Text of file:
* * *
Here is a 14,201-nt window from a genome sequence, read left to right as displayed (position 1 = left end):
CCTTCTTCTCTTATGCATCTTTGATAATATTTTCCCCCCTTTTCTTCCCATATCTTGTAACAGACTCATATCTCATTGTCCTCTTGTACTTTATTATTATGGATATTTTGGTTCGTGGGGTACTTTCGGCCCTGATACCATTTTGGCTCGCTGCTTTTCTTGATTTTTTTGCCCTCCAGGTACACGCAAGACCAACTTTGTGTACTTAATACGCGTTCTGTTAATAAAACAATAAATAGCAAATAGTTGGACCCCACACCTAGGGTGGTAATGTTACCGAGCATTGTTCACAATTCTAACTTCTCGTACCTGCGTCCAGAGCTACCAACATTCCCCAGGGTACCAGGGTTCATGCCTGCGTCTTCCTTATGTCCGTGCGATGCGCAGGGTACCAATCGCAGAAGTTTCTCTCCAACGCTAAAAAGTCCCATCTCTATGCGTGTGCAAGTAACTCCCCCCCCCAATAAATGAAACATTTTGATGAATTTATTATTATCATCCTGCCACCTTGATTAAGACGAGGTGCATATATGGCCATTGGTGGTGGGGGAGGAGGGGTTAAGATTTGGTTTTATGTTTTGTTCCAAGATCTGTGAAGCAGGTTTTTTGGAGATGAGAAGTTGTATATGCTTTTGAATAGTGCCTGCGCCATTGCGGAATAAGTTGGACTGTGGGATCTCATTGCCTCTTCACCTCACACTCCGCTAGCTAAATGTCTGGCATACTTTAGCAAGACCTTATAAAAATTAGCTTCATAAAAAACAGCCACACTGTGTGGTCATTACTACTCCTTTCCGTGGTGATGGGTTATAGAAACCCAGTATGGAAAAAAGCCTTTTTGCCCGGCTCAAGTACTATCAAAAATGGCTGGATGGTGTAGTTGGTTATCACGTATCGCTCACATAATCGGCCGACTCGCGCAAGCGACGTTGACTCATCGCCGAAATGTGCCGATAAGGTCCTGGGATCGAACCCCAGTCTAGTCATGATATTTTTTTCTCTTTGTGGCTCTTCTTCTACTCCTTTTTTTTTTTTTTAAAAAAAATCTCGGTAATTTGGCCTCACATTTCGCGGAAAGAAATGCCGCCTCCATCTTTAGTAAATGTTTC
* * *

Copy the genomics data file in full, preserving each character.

Here is a 14,201-nt window from a genome sequence, read left to right as displayed (position 1 = left end):
CCTTCTTCTCTTATGCATCTTTGATAATATTTTCCCCCCTTTTCTTCCCATATCTTGTAACAGACTCATATCTCATTGTCCTCTTGTACTTTATTATTATGGATATTTTGGTTCGTGGGGTACTTTCGGCCCTGATACCATTTTGGCTCGCTGCTTTTCTTGATTTTTTTGCCCTCCAGGTACACGCAAGACCAACTTTGTGTACTTAATACGCGTTCTGTTAATAAAACAATAAATAGCAAATAGTTGGACCCCACACCTAGGGTGGTAATGTTACCGAGCATTGTTCACAATTCTAACTTCTCGTACCTGCGTCCAGAGCTACCAACATTCCCCAGGGTACCAGGGTTCATGCCTGCGTCTTCCTTATGTCCGTGCGATGCGCAGGGTACCAATCGCAGAAGTTTCTCTCCAACGCTAAAAAGTCCCATCTCTATGCGTGTGCAAGTAACTCCCCCCCCCAATAAATGAAACATTTTGATGAATTTATTATTATCATCCTGCCACCTTGATTAAGACGAGGTGCATATATGGCCATTGGTGGTGGGGGAGGAGGGGTTAAGATTTGGTTTTATGTTTTGTTCCAAGATCTGTGAAGCAGGTTTTTTGGAGATGAGAAGTTGTATATGCTTTTGAATAGTGCCTGCGCCATTGCGGAATAAGTTGGACTGTGGGATCTCATTGCCTCTTCACCTCACACTCCGCTAGCTAAATGTCTGGCATACTTTAGCAAGACCTTATAAAAATTAGCTTCATAAAAAACAGCCACACTGTGTGGTCATTACTACTCCTTTCCGTGGTGATGGGTTATAGAAACCCAGTATGGAAAAAAGCCTTTTTGCCCGGCTCAAGTACTATCAAAAATGGCTGGATGGTGTAGTTGGTTATCACGTATCGCTCACATAATCGGCCGACTCGCGCAAGCGACGTTGACTCATCGCCGAAATGTGCCGATAAGGTCCTGGGATCGAACCCCAGTCTAGTCATGATATTTTTTTCTCTTTGTGGCTCTTCTTCTACTCCTTTTTTTTTTTTTTAAAAAAAATCTCGGTAATTTGGCCTCACATTTCGCGGAAAGAAATGCCGCCTCCATCTTTAGTAAATGTTTC